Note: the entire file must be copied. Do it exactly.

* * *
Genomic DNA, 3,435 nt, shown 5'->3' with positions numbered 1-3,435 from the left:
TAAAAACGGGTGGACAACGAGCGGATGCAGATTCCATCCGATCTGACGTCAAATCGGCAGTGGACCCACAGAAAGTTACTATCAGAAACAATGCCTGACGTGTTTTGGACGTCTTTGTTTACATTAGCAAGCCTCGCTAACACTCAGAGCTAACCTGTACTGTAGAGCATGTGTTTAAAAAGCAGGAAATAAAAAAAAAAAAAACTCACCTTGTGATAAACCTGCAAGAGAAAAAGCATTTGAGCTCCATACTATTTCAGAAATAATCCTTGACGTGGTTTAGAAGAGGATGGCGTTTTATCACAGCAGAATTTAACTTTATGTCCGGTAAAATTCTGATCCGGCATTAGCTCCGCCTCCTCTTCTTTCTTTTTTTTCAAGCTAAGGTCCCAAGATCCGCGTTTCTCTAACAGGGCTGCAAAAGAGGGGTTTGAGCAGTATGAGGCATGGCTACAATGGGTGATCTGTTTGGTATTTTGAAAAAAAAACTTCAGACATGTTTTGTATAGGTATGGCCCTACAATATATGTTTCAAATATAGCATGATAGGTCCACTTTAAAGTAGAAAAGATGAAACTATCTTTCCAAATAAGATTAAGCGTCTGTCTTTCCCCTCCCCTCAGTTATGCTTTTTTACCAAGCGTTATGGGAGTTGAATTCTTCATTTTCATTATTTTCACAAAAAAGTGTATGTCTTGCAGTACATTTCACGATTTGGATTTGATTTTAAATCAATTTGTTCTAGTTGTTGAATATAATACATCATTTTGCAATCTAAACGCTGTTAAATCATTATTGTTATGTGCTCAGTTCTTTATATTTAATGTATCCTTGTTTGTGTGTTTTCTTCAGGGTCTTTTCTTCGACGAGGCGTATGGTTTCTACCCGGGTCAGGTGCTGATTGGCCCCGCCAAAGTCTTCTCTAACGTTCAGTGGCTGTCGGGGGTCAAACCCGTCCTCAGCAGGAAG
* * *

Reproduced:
Genomic DNA, 3,435 nt, shown 5'->3' with positions numbered 1-3,435 from the left:
TAAAAACGGGTGGACAACGAGCGGATGCAGATTCCATCCGATCTGACGTCAAATCGGCAGTGGACCCACAGAAAGTTACTATCAGAAACAATGCCTGACGTGTTTTGGACGTCTTTGTTTACATTAGCAAGCCTCGCTAACACTCAGAGCTAACCTGTACTGTAGAGCATGTGTTTAAAAAGCAGGAAATAAAAAAAAAAAAAACTCACCTTGTGATAAACCTGCAAGAGAAAAAGCATTTGAGCTCCATACTATTTCAGAAATAATCCTTGACGTGGTTTAGAAGAGGATGGCGTTTTATCACAGCAGAATTTAACTTTATGTCCGGTAAAATTCTGATCCGGCATTAGCTCCGCCTCCTCTTCTTTCTTTTTTTTCAAGCTAAGGTCCCAAGATCCGCGTTTCTCTAACAGGGCTGCAAAAGAGGGGTTTGAGCAGTATGAGGCATGGCTACAATGGGTGATCTGTTTGGTATTTTGAAAAAAAAACTTCAGACATGTTTTGTATAGGTATGGCCCTACAATATATGTTTCAAATATAGCATGATAGGTCCACTTTAAAGTAGAAAAGATGAAACTATCTTTCCAAATAAGATTAAGCGTCTGTCTTTCCCCTCCCCTCAGTTATGCTTTTTTACCAAGCGTTATGGGAGTTGAATTCTTCATTTTCATTATTTTCACAAAAAAGTGTATGTCTTGCAGTACATTTCACGATTTGGATTTGATTTTAAATCAATTTGTTCTAGTTGTTGAATATAATACATCATTTTGCAATCTAAACGCTGTTAAATCATTATTGTTATGTGCTCAGTTCTTTATATTTAATGTATCCTTGTTTGTGTGTTTTCTTCAGGGTCTTTTCTTCGACGAGGCGTATGGTTTCTACCCGGGTCAGGTGCTGATTGGCCCCGCCAAAGTCTTCTCTAACGTTCAGTGGCTGTCGGGGGTCAAACCCGTCCTCAGCAGGAAG